Do Today’s Children Still Have Bedtime Stories?
But just why have these once loved old traditional fallen out of favour? The sleep experts at Little Lucy Willow gave us some of their ideas – and they are very much to do with our modern times.
One of the biggest issues the prevents parents from reading a bedtime story to their children is the same issue that plagues everyone in so many other aspects of their life – lack of time. The world is a much busier place these days than it ever has been before, and even children are doing more things and feeling the stress of being overwhelmed a lot earlier. For parents, their child’s bedtime tends to represent the start of another session of work, or perhaps making dinner or tidying up. If they do get to sit down they want to do it sooner rather than later. Any one of these things (or all of them) can mean that the bedtime story is skipped altogether, because parents need to get on with all the things still on their to do list.
If the bedtime story is to continue – as it should do; it’s the ideal time to recharge, relax, and bond with your child – then parents will need to make time. Just 10 minutes is all it need take, and that’s easy to gain by making bath time shorter (turn it into a shower and you’re saving both time and water), or perhaps by bringing bedtime forward by a few minutes to incorporate story time. After a little while, reading a bedtime story will become a habit that you both enjoy and that you’ll miss if you have to miss it out for legitimate reasons.
Some parents don’t read because they can’t read – or they don’t think they are very good at it. They shy away from the bedtime story because they just don’t want their children to realise that they can’t read as well as they think they should be able to; they are, in other words, embarrassed. Parents are, surely, meant to know everything and be able to do anything, aren’t they? Not being able to read would shatter that myth. They may also feel as though their children may not continue to try hard at school if they know their own parents can’t read too well; children do like to emulate their parents wherever possible, so this could indeed happen.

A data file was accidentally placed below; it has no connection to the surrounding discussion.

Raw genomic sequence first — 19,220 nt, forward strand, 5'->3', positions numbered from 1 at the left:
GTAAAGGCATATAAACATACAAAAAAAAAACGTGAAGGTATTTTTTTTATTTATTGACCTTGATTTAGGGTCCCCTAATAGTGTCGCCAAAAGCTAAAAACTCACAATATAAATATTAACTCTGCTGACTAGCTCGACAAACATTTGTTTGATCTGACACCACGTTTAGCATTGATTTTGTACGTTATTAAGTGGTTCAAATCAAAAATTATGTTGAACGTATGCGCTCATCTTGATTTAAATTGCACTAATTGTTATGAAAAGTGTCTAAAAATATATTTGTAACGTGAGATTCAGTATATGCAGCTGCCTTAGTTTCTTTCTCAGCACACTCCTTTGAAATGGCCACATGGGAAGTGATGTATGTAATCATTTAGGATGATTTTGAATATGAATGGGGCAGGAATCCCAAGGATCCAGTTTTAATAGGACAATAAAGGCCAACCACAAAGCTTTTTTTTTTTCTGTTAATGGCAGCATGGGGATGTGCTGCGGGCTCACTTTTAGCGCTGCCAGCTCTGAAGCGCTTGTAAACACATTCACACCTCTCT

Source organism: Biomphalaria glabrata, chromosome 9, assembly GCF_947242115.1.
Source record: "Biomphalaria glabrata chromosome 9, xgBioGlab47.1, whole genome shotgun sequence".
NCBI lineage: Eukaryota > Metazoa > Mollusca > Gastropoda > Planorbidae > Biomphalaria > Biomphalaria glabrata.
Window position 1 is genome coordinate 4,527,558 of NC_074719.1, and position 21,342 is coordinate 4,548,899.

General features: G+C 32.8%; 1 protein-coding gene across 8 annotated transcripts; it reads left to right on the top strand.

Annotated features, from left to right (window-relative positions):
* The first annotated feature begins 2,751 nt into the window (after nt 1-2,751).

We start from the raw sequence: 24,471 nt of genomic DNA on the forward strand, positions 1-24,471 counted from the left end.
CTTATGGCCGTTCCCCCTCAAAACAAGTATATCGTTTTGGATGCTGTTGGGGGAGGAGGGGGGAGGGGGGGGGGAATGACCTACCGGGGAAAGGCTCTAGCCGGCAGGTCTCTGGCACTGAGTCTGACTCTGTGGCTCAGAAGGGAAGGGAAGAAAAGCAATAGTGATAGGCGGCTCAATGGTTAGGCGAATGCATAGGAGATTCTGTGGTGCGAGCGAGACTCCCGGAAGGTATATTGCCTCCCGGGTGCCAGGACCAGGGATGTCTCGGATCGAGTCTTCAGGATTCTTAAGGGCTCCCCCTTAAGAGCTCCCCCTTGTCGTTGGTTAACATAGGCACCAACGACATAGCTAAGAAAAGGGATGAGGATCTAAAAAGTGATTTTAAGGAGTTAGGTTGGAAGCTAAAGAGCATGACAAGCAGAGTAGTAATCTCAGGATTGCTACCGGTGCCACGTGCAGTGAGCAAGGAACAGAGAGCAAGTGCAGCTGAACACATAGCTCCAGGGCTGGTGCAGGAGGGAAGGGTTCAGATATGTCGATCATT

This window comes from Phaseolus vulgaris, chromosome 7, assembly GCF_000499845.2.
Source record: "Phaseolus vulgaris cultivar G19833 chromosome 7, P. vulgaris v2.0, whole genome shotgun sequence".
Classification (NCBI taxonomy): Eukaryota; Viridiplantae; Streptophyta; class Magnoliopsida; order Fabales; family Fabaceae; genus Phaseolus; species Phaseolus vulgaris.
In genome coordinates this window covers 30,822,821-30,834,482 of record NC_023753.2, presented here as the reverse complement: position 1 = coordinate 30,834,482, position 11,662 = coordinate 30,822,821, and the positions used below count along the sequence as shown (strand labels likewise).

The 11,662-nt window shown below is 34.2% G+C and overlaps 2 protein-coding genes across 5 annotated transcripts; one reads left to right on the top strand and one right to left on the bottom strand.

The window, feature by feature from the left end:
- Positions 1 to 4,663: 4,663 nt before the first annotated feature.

However, remember this: there are no perfect parents. Every parent has some kind of foible, some ‘flaw’, but that doesn’t affect how much our children love us. It doesn’t even make us ‘lesser’ parents. Plus, most of the time there is something that can be done about what we perceive to be problems – take not being able to read, or not being able to read confidently, for example. There are plenty of adult literacy classes that will benefit not only you, but your child too.
Sometimes motivation is the deciding factor in whether a bedtime story is read or not. If neither the parent nor the child are feeling ready for a story, if they would both rather be doing other things (or even if just one of the group wants to be doing something else) such as watching TV or playing a computer game, the bedtime story loses some of its high priority status.
If this is the case then it’s time to just fight through it – even if no one really wants to have that bedtime story, do it anyway. As you fight through the resistance, you will begin to enjoy the experience, and so will your child. And even if you do still wish you were doing something else, when you look back at everything you did for your child, at least you’ll know you did your best.
Article by Ella Hendrix for Conscious Craft